A benefit of responder analyses is that we can easily incorporate additional information in the response definition. In the case of rheumatoid arthritis it is common to assign patients to being nonresponders in the ACR20 endpoint if they require medications restricted by the protocol or withdraw from the study. Therefore, in order to be a responder to treatment a patient needs to tolerate treatment, must not receive restricted medications and they must demonstrate clinical response. This allows discontinuations of treatment for lack of efficacy or for adverse events to provide meaningful information on the drug effect and translates to estimating the effect of a combination of continuous and binary components.
Other endpoints of interest in rheumatoid arthritis are the ACR50 and ACR70 which dichotomise the ACRN score at 50% and 70% respectively. We will discuss the findings and conclusions for the ACR20 endpoint in what follows, as this was the primary endpoint in the trial and is the endpoint that is generally used to formally evaluate benefit in the regulatory setting. Results for both the ACR50 and ACR70 endpoints are detailed in the supplementary material (see Additional file 1). These endpoints further characterise the benefit of a treatment by considering different levels of improvement from baseline. Furthermore, they will demonstrate how the methods perform with different response rates.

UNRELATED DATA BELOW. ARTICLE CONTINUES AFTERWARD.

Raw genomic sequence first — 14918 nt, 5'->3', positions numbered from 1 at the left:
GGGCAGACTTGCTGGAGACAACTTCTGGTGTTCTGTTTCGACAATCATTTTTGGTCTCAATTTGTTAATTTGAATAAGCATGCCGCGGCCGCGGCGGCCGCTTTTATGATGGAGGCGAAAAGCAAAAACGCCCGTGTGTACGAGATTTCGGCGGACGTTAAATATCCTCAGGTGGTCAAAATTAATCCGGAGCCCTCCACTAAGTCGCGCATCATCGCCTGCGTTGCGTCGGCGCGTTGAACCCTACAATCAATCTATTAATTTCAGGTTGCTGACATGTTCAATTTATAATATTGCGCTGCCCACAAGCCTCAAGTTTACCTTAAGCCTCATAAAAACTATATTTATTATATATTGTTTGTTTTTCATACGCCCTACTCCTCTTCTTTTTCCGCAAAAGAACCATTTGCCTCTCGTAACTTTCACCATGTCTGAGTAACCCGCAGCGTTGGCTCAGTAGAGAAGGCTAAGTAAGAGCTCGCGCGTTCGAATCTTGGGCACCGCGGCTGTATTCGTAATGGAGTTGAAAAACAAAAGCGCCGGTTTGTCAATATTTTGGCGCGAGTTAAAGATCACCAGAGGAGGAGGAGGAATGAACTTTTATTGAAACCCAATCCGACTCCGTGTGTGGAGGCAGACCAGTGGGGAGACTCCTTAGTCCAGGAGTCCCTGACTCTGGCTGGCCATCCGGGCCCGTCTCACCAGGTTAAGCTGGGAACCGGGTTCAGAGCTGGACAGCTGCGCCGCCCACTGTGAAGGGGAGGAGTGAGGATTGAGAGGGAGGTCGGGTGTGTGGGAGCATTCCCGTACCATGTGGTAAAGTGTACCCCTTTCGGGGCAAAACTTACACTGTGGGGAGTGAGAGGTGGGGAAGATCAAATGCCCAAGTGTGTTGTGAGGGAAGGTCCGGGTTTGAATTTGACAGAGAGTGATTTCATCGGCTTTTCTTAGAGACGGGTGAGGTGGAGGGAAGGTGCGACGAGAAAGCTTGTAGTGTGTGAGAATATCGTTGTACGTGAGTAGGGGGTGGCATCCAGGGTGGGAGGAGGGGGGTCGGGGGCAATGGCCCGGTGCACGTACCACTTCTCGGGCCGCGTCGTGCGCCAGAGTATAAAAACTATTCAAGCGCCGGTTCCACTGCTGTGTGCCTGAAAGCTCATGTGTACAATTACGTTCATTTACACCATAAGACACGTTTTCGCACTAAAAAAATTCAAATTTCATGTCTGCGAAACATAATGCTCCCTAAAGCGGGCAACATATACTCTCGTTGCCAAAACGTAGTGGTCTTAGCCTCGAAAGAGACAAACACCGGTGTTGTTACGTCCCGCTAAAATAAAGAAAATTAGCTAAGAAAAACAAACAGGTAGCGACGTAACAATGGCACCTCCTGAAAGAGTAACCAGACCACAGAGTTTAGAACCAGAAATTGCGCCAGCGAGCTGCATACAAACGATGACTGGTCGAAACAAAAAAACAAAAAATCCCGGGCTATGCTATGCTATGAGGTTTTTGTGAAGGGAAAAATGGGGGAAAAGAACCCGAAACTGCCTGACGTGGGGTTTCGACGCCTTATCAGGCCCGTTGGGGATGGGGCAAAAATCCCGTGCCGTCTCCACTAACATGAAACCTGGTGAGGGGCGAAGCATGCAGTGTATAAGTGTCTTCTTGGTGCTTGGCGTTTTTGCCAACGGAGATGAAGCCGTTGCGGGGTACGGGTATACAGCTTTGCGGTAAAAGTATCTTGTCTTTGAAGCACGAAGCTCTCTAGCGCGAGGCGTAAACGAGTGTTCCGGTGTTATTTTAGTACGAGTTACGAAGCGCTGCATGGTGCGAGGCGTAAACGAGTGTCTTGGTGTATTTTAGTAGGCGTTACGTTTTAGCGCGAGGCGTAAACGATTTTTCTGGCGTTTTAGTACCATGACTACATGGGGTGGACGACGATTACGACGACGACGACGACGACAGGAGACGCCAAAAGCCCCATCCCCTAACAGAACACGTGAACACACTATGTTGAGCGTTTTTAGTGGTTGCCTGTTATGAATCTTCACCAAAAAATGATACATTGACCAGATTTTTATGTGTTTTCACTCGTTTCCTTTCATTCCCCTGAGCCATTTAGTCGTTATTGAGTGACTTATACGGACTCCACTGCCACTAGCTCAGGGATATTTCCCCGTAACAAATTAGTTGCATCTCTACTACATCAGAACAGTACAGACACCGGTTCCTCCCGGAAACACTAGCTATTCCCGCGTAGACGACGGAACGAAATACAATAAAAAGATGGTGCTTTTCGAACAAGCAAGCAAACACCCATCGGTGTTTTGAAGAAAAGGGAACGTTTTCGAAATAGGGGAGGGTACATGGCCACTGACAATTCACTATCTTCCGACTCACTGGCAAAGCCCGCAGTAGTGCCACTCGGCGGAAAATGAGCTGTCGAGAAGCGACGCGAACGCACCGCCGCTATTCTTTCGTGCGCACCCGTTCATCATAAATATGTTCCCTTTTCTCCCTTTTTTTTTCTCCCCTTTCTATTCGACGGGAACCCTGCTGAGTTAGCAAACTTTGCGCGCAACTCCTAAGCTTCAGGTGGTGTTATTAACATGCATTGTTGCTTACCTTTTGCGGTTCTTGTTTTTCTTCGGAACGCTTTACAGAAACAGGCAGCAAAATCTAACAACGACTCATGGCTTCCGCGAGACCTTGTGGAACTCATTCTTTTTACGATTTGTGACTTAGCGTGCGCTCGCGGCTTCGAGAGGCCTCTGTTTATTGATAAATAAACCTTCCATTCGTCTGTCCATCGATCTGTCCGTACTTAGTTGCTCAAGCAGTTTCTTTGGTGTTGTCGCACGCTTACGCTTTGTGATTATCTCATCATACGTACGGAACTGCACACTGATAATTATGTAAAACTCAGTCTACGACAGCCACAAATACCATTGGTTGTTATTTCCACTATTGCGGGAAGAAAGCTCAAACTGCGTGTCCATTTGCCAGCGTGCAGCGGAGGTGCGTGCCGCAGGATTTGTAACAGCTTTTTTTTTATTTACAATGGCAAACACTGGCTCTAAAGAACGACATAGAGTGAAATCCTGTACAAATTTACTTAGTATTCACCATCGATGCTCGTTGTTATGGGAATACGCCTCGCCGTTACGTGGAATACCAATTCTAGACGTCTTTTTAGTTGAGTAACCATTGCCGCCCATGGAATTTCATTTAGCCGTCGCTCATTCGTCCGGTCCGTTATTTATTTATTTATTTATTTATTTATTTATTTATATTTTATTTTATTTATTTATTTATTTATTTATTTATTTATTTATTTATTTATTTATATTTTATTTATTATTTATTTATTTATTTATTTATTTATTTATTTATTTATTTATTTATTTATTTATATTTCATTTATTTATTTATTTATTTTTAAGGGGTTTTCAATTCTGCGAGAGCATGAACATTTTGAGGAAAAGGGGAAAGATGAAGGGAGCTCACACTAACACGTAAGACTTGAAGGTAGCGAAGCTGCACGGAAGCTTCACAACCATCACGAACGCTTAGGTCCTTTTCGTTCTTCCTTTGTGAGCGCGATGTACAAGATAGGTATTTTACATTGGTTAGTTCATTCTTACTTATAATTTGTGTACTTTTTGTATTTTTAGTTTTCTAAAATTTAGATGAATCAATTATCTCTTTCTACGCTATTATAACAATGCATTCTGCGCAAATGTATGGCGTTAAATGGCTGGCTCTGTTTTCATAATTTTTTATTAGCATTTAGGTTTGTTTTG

Standard binary method
The method currently employed to analyse these endpoints in trials is a logistic regression on the binary indicator for response. We refer to this as the standard binary method.
The odds ratio and confidence interval are obtained directly. We can also obtain predicted probabilities for each patient as if they were treated \(\tilde {p}_{i1}\) and not treated \(\tilde {p}_{i0}\). This allows us to construct both the difference in response probabilities and the risk ratio. Their corresponding confidence intervals are obtained through the delta method, details of which are provided in the supplementary material (see Additional file 2).
Augmented binary method
The augmented binary method models the joint distribution of the continuous and binary components at multiple time points by employing factorisation techniques to model each of the components separately. We can then combine these to obtain predicted probabilities for each patient as if they were treated \(\tilde {p}_{i1}\) and untreated \(\tilde {p}_{i0}\) [10]. It follows that we can obtain the difference in response probabilities, the odds ratio and the risk ratio, as well as their confidence intervals as before (see Additional file 2).